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Dr. François MOUILLOT

Assistant Professor, Department of Humanities and Creative Writing


Dr. Mouillot is a cultural theorist whose interdisciplinary research is at the intersection of Cultural Studies, Media Studies and Music. Broadly speaking, his work deals with the technological, infrastructural and identity dimensions of popular artistic practices. His multi-pronged research spans the developments of the recording and live music industries, the evolution of independent and underground music practices in various culturally hybrid contexts, the social and cultural implications of new technological (notably algorithmic) developments in artistic practices, and improvisation and Do-It-Yourself practices in the popular arts.



Project Highlights


Understanding the Hong Kong Live Music Sector: The Value of Live Music Infrastructures


This GRF-funded project uses ethnographic methods to assess the cultural, social and economic ‘value’ of Hong Kong live music infrastructures (concert spaces, organizers and promoters) of all types and sizes. The project has two main intents: firstly, to assist HK’s live music ecology flourish and thereby enable the general public to enjoy the various individual and social health benefits (e.g. mood improvement, stress reduction, increased social cohesion) of live music by providing the HK arts sector governing and funding bodies with previously missing data and evaluation of the city’s live music economy; secondly, to contribute to the growing body of humanities and social science research on live music by providing a historically and geographically situated cultural analysis of live music in Hong Kong.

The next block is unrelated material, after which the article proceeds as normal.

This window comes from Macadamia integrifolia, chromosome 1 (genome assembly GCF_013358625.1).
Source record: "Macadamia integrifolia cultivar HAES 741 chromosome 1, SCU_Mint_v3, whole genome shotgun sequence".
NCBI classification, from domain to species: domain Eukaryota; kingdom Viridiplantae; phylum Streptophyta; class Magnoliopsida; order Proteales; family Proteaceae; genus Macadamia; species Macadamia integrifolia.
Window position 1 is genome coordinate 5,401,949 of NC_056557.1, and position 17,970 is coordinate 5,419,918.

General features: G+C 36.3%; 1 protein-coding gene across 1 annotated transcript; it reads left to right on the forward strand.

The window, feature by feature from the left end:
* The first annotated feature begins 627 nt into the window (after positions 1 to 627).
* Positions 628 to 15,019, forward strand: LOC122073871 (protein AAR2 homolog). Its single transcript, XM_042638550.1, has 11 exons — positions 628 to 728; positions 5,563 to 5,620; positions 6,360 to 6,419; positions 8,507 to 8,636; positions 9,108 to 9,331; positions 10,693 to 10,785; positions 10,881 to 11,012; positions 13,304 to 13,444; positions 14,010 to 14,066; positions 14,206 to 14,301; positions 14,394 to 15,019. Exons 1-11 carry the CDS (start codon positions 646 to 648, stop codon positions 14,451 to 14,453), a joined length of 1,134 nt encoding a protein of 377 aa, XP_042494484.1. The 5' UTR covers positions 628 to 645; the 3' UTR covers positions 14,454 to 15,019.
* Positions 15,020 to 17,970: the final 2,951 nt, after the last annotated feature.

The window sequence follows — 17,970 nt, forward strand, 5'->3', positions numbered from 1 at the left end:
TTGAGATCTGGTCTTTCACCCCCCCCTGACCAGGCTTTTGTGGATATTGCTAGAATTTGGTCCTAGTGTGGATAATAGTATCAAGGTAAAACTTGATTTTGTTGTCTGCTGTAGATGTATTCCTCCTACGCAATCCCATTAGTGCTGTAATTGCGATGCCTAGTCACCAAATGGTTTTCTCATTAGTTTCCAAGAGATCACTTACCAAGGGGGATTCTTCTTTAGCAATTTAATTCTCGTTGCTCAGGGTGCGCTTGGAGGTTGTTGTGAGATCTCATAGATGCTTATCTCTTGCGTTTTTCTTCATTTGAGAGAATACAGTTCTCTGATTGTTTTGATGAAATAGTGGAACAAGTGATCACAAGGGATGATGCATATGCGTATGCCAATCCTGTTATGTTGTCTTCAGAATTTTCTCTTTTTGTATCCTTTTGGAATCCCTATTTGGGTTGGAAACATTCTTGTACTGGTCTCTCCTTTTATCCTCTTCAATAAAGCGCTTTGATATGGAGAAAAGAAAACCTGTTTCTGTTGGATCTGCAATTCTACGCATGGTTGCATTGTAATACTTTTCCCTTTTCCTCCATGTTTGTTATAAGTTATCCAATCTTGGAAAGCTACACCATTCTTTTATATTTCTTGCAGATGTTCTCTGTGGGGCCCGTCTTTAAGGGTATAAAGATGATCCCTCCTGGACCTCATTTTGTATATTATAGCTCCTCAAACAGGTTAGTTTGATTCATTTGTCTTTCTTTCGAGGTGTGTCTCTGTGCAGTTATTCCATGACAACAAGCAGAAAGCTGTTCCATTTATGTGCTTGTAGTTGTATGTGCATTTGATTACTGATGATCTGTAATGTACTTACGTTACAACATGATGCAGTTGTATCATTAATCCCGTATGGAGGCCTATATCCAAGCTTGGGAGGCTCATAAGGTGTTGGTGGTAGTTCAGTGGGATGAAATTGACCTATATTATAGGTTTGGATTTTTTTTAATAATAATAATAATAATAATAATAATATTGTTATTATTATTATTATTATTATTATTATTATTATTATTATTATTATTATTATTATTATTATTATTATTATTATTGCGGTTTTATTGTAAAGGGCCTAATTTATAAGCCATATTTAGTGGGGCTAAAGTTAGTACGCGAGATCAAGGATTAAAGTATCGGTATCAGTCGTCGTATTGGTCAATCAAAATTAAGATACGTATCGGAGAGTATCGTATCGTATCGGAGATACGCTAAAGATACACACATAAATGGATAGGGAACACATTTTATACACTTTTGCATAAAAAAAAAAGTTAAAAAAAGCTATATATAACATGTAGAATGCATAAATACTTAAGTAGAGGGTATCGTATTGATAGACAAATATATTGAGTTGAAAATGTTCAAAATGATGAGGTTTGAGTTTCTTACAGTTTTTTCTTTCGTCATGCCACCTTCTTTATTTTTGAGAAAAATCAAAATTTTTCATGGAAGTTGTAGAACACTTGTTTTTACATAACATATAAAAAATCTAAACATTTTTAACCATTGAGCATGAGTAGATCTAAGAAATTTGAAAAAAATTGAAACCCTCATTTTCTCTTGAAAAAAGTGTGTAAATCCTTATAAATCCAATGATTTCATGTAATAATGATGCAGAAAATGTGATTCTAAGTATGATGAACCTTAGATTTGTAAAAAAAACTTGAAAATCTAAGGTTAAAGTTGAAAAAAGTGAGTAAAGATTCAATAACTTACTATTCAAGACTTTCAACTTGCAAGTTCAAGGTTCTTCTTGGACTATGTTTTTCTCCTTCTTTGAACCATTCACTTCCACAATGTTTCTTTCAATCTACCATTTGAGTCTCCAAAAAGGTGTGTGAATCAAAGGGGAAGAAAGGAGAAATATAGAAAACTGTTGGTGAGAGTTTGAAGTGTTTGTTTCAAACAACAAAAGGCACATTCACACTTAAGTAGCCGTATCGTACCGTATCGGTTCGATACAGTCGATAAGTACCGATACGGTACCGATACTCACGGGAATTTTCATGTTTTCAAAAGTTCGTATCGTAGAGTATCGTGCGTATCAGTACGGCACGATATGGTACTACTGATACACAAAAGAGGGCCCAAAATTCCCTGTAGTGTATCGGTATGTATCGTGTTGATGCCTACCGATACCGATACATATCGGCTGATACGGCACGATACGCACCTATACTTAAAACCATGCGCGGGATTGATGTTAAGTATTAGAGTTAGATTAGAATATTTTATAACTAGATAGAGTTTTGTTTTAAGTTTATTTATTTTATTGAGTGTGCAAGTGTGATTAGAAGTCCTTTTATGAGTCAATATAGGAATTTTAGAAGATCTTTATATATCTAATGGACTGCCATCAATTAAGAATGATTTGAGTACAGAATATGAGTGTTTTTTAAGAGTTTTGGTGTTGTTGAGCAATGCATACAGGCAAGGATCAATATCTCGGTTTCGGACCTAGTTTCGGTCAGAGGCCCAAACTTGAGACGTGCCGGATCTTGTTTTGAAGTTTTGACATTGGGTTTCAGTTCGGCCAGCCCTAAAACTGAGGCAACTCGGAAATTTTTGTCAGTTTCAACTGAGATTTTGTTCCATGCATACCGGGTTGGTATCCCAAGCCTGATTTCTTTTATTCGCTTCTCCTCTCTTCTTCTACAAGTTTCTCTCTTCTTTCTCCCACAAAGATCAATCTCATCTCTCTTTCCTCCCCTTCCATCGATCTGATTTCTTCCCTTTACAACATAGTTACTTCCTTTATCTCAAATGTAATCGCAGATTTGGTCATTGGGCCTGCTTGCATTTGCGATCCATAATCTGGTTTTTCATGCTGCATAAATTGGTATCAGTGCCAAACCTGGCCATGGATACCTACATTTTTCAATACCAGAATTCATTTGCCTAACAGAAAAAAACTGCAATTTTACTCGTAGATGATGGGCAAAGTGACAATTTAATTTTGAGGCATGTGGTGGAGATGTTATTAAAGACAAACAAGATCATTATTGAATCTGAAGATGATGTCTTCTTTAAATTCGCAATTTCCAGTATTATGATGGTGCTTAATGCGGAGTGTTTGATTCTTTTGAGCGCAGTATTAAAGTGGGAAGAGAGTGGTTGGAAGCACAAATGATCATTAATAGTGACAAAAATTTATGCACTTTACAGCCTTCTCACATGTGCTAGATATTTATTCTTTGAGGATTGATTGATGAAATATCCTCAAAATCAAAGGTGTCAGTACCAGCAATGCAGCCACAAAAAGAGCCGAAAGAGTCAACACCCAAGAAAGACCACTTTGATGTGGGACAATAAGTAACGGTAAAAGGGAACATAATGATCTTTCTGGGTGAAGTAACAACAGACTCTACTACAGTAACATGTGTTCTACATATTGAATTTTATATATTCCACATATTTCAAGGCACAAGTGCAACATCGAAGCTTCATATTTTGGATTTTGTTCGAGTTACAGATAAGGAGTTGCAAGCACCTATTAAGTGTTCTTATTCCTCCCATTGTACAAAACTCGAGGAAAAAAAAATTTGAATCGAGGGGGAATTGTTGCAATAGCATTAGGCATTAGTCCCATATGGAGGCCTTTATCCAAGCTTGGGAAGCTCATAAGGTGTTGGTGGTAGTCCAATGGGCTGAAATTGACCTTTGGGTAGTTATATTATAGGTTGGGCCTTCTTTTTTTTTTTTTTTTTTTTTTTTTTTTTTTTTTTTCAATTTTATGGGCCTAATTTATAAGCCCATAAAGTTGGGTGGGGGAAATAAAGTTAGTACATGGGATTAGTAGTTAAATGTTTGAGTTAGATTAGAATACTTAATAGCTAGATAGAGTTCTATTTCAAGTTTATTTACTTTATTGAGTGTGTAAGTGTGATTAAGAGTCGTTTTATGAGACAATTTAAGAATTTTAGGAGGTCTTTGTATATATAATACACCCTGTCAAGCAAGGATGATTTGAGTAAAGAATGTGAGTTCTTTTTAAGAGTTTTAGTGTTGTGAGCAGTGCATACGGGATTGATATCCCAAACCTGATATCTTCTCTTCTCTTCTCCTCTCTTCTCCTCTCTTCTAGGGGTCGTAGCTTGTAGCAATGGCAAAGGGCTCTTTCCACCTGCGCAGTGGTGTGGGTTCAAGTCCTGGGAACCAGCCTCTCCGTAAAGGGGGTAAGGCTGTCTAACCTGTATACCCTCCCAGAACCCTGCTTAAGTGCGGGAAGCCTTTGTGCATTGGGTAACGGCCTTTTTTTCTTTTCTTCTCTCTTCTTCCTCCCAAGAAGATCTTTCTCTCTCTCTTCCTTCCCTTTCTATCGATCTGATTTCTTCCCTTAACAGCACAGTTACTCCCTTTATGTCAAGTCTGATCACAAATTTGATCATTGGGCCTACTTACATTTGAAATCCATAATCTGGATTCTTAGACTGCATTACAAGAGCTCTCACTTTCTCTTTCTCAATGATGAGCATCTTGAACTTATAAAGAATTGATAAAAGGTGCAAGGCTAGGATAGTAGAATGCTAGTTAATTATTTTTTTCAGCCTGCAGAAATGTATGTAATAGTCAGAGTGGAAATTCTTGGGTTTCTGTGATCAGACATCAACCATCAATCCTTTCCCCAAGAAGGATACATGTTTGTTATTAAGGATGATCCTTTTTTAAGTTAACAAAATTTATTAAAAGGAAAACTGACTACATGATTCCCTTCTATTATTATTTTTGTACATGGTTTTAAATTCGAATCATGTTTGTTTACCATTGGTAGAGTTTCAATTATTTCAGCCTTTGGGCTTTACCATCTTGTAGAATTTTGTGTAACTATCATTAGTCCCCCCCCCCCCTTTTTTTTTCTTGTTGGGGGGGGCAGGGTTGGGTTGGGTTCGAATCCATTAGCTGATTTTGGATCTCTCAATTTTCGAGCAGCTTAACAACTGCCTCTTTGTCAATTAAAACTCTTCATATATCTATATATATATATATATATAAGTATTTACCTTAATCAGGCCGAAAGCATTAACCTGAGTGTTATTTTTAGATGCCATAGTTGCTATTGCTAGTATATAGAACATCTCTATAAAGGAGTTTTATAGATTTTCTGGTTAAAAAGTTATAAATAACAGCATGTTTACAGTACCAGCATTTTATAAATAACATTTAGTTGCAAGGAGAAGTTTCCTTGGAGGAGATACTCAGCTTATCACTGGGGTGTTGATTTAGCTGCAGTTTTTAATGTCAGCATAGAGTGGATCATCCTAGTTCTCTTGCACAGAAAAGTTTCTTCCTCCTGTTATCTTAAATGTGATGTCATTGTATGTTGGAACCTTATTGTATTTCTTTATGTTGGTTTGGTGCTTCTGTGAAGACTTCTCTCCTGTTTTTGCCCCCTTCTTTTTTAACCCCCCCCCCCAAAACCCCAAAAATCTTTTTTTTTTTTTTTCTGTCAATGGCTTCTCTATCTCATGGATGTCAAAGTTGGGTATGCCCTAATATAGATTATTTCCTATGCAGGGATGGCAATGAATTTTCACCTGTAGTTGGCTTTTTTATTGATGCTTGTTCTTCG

Collaborative Artistic Production With Generative Adversarial Networks


As one of four work packages comprising this IRCMS-funded project, the research team conducts an ethnography of the full processes (involving artists and computer scientists) of development, testing and implementation of Generative Adversarial Network (GAN) algorithms within the context of three distinct artistic practices. The aim is to better understand GAN's (and algorithms more generally) and the ways in which they function as multi-dimensional spaces for creativity and interactions.

Book cover

Fractured Scenes: Underground Music-Making in Hong Kong and East Asia


This book (published with Palgrave MacMillan in 2021) focuses on music and sound art practices that fall outside of the scope of ‘mainstream music’ in HK. It combines academic essays with original interviews conducted with prominent Hong Kong underground and independent musicians and sound artists as well as first-hand accounts by key local scene actors in order to survey genres such as experimental/noise music, deconstructed electronic music, indie-pop, punk, garage rock, sound art and DIY ‘computer’ music (among others). By giving voice to and critically reflecting on small-scale communities of music-makers and promoters who are seldom accounted for in histories of the evolution of popular music in HK, the book shows that the Hong Kong cultural landscape comprises small-scale cultural scenes whose networked nature ensures their resilience in spite of endemic issues.




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